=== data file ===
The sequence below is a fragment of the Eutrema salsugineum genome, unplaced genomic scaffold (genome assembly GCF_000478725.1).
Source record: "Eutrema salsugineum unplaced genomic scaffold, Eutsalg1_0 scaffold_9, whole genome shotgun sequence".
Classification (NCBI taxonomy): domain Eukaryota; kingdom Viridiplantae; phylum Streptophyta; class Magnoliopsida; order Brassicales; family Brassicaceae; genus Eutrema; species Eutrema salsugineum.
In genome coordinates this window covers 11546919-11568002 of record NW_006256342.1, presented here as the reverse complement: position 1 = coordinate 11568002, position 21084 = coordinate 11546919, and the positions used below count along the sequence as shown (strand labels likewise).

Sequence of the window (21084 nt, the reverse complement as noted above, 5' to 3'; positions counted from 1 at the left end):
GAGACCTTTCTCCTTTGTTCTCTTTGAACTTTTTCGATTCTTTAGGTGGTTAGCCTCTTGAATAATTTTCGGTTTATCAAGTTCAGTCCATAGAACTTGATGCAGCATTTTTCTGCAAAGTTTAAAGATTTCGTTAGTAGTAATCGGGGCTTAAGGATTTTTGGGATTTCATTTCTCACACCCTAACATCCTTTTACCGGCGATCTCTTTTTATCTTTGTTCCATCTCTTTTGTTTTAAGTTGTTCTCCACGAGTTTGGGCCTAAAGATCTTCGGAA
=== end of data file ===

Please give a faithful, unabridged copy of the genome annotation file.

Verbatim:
The sequence below is a fragment of the Eutrema salsugineum genome, unplaced genomic scaffold (genome assembly GCF_000478725.1).
Source record: "Eutrema salsugineum unplaced genomic scaffold, Eutsalg1_0 scaffold_9, whole genome shotgun sequence".
Classification (NCBI taxonomy): domain Eukaryota; kingdom Viridiplantae; phylum Streptophyta; class Magnoliopsida; order Brassicales; family Brassicaceae; genus Eutrema; species Eutrema salsugineum.
In genome coordinates this window covers 11546919-11568002 of record NW_006256342.1, presented here as the reverse complement: position 1 = coordinate 11568002, position 21084 = coordinate 11546919, and the positions used below count along the sequence as shown (strand labels likewise).

Sequence of the window (21084 nt, the reverse complement as noted above, 5' to 3'; positions counted from 1 at the left end):
GAGACCTTTCTCCTTTGTTCTCTTTGAACTTTTTCGATTCTTTAGGTGGTTAGCCTCTTGAATAATTTTCGGTTTATCAAGTTCAGTCCATAGAACTTGATGCAGCATTTTTCTGCAAAGTTTAAAGATTTCGTTAGTAGTAATCGGGGCTTAAGGATTTTTGGGATTTCATTTCTCACACCCTAACATCCTTTTACCGGCGATCTCTTTTTATCTTTGTTCCATCTCTTTTGTTTTAAGTTGTTCTCCACGAGTTTGGGCCTAAAGATCTTCGGAA